In Invincible Dragon, brilliant detective Kowloon (Max Zhang) finds himself perplexed by a serial killer that is focusing on female police officers. When his fiancée becomes the killer’s next victim, Kowloon spirals out of control and returns to the world of fighting. However, when the murderer resurfaces, he is called back into action to hunt his old nemesis and, in the process, unlocks the truth behind their complicated past.
Directed by Fruit Chan, Invincible Dragon is a somewhat compelling mess that fluctuates between gritty crime drama and wild fantasy. Though other films have been able to balance these two tropes well, Dragon doesn’t fully come together. While most of the battle scenes are well choreographed (the fight on the subway car is particularly of note), the story doesn’t always justify the action. To it’d credit, the film does showcase the incredible physical skills of its cast, especially the wonder that is Max Zhang. Balancing some solid acting with his physical abilities, Zhang demonstrates his incredible range as an actor and performer. As the violent and vicious Alexander Sinclair, Anderson Silva has less material to work with as an actor but shows off a particularly brutal side in his fight sequences that blends well with Zhang’s speed.
On the other hand, despite the quality of the action, the mystery storyline often finds itself bogged down with too many characters and subplots to keep things moving. Although moments between Kowloon and his therapist work well, scenes with other police officers either confuse or simply slow the film down. As a result, the film feels like somewhat of a mixed bag of success and missed opportunities.
Having said this, Dragon does highlight the power that our mental health can hold over one’s soul. Burdened by the loss of his fiancée, Kowloon has become obsessed by his own inner fury. Though he is receiving treatment from his therapist of holistic medicine, he refuses to grapple with what lies within. For Kowloon, to be vulnerable in spirit only serves as a reminder of what he has lost. Blaming himself, he struggles to quell his inner demons in the face of his mission. In doing so, Dragon becomes somewhat of a fascinating look at mental health—an issue rarely examined in a martial arts film—as Kowloon seeks not only revenge but to heal.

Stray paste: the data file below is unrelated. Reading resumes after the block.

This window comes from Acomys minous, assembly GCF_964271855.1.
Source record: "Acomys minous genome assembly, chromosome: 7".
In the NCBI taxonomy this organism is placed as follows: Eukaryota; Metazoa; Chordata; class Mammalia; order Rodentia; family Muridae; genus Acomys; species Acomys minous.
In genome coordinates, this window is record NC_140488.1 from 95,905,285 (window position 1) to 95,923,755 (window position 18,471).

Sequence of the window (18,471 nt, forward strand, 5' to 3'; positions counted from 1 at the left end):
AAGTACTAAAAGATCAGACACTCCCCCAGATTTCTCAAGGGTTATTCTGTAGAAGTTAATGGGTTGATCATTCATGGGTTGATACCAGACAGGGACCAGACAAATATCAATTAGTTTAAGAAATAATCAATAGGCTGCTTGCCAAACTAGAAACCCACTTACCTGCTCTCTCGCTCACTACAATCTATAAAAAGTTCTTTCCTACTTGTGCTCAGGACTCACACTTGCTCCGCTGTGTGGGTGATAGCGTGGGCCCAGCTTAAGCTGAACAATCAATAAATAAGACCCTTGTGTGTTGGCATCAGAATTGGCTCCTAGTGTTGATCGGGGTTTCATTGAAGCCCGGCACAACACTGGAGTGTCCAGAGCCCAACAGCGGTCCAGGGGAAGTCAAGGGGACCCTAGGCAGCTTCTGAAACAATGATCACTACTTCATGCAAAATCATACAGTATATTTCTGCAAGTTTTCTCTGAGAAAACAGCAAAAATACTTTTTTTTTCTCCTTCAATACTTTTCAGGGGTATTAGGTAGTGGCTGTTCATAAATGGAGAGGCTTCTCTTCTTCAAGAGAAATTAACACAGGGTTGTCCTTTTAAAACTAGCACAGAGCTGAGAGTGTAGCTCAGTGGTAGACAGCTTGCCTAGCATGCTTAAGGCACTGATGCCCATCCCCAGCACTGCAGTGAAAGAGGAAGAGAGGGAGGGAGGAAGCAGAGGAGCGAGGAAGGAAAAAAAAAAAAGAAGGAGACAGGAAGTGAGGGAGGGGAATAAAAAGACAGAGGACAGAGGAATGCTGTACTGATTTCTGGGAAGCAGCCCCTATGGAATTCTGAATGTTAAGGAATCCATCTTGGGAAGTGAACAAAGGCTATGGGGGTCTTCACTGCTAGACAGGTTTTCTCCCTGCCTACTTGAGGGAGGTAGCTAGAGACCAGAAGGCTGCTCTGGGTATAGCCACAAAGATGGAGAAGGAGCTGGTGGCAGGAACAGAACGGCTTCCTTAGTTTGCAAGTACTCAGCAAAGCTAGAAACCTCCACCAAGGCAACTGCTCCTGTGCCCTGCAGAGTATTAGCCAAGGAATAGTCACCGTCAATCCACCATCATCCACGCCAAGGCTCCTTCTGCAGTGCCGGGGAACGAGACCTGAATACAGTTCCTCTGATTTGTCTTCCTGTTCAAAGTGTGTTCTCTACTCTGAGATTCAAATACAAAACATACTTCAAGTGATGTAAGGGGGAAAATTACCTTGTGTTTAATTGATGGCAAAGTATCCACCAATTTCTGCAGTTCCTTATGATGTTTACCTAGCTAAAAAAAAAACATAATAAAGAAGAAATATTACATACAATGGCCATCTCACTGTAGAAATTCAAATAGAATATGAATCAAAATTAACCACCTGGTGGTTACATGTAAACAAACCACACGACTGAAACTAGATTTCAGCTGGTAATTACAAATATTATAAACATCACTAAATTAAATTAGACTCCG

Interestingly, Kowloon’s journey is juxtaposed with that of Sinclair who is also dealing with grief. Though Sinclair claims that both he and Kowloon ‘are the same’, in truth, their primary difference lies in their methodology. For instance, unlike his more valiant counterpart, Sinclair opts to use his pain to empower him, as opposed to seeking healing. In other words, whereas Kowloon is willing to explore the hurt within his mind, Sinclair embraces his rage and uses it as fuel for his actions. In this way, a refreshing twist, Dragon draws the line between hero and villain by the way in which they grapple with the pain of their past.
Featuring some incredible stuntwork and the seeds of some incredible ideas, Invincible Dragon feels like it could have been a ground-breaking entry into the martial arts genre. Unfortunately, muddling storylines and uneven pacing ultimately lead to a much murkier outcome, proving that the film is far from Invincible itself.
Invincible Dragon is available on demand.